I used to be able to focus anywhere in any conditions. As I get older, though, I find I need quiet. Anyplace quiet, no distractions.
8) What was your path to publication?
I did it myself. I hardly sell any books this way but that’s not the point. I don’t write them for you anyway. I write them because I have to. If someone likes them, that’s gravy, man.
9) Are each of your books very different from each other? Could a book reviewer sum up what kind of stories you write in a simple paragraph?
I have a book about relationships. A non-fiction piece about pain. Novels in horror, hard sf, military sf and epic fantasy. The genres are really different and the writing style changes (as it should) between genres and the age of the pieces. Military SF wants to be terse, e.g., while epic fantasy gives you more leeway with your prose and world building.
But there is a common element running through these works, and that’s the deep examination of the human condition. I’m an existential psychologist, interested in what makes us human. The theme of For Love of Their Children is what it means to be “good”. What would you do for your kids? Probably some pretty bleak stuff, yeah? That same theme runs through The Worst of Us, a story tying psychiatry and the Vietnam War together in modern-day New York City. This time the theme of good/evil arises in terms of guilt. Existential guilt. In What Hope Wrought, it’s the value of despair. In The Girlfriend Project (my first and most personal story) the theme is what it means to love, from the point of view of an autistic man who does not experience love as a discrete feeling.
So, the works are all really different, but have this grand unifying theme, this desperation to discover the root cause of humanity.
10) Will my cat be satisfied with how his species is represented in For Love of Their Children?
I think I manage pretty good cat diversity. There are household felines that proliferate the city of Hitai, kittens to elicit love from the innocent. But also lions, mutants, and two main characters of feline descent. One is the cheetah Ngili; the other is an antihero condemned to live half his life as a jaguar. He discovers this is really no curse but a crucible. As a cat, he finds himself perfected.
So, I hope so.
11) What is your next project?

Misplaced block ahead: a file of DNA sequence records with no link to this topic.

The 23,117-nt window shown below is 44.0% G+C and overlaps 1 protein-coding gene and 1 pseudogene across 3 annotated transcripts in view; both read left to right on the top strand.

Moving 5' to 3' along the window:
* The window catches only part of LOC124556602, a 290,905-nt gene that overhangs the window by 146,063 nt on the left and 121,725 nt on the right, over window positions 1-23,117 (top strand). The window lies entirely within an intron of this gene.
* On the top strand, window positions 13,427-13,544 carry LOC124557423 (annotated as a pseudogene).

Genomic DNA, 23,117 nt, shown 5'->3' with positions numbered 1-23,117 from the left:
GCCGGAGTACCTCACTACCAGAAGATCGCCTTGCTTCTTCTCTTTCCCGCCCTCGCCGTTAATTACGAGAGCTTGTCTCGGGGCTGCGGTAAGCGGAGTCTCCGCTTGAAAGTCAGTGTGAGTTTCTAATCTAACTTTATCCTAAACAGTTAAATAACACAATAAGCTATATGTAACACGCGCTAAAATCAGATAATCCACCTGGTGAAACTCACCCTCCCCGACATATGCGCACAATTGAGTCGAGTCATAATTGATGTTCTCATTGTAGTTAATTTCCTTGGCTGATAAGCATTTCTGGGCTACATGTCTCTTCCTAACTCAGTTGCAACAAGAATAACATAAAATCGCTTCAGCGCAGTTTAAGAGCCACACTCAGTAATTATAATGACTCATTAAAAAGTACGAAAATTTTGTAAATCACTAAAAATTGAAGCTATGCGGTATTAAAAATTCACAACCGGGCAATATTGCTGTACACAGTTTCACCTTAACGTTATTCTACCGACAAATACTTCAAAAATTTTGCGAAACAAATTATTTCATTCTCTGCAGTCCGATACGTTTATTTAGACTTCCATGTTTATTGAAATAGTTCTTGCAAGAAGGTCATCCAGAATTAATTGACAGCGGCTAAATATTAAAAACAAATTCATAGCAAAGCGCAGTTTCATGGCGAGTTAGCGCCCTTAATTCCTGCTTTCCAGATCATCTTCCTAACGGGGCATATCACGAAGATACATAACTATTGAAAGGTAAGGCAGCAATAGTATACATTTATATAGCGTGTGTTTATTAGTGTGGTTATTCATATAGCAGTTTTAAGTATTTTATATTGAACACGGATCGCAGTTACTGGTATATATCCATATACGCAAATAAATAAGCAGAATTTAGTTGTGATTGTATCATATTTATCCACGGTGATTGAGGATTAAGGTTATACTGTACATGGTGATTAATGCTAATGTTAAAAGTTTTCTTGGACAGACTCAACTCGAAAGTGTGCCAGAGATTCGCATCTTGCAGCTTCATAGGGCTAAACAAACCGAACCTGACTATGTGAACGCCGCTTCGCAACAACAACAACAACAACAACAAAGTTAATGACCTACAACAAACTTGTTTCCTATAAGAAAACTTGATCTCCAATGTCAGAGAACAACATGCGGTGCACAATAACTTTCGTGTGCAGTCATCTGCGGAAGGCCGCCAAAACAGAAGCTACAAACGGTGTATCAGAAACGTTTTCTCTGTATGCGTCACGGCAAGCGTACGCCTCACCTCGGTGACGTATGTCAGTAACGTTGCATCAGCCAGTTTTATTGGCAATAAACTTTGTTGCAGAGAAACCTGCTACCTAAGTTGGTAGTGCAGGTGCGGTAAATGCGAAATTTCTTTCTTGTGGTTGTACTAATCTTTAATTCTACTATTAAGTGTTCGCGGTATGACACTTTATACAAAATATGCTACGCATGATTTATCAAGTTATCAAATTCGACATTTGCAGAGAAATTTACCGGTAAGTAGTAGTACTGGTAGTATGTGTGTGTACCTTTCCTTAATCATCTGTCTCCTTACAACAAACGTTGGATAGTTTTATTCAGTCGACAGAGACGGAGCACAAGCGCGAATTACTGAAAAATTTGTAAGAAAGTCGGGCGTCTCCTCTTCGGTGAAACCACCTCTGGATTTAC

I’m halfway through the next book in Because of Her Shadow, the series which For Love of Their Children initiates. I hope to get it drafted by the end of the summer.
12) What Colorado writers (besides me, of course) do you think more people should read?
I know so many. I’d say start with DeAnna Knippling, for sure. J.T.Evans and Patrick Hester. Susan Mitchell. Deb Courtney has some neat short horror in anthologies lately. A.J. Marcus does gay romance. Aaron Michael Ritchey, Jim Heskett. God, nearly all my friends are writers and they are all going to hate me for not mentioning them here.
Actually, there’s a neat little shop in Longmont called Local Editions. They carry Colorado authors’ books on consignment. There are only 50 or so to choose from, covers out, not sorted by genre. I like to go in there and pick up 4-5 books I’d never have discovered otherwise.
13) Who shot first? Han or Greedo?
Of course Han shot first. Greedo would have shot eventually, once he was done gloating. Han struck pre-emptively.
What’s this debate even about? Han isn’t a hero, not at the start of the story. He’s a mercenary, a smuggler. A low-life scoundrel. He doesn’t do things because they’re right. The heroic Han shooting back is inconsistent with the mercenistic Han refusing to rescue the princess unless there was a payday in it for him. And all that scallywaggery is totally necessary to the scene where Han returns from deep space to save Luke at the last second, enabling the shot that blows up the Death Star. That is his redemption moment.
But if he’s a hero from his first scenes in the movie, there’s no redemption.
Jay and I only live a few miles apart from each other. We met up at Sandy’s, a diner near the north entrance to Peterson AFB for brunch, books, and a little conversation about chickens in utopia. . . .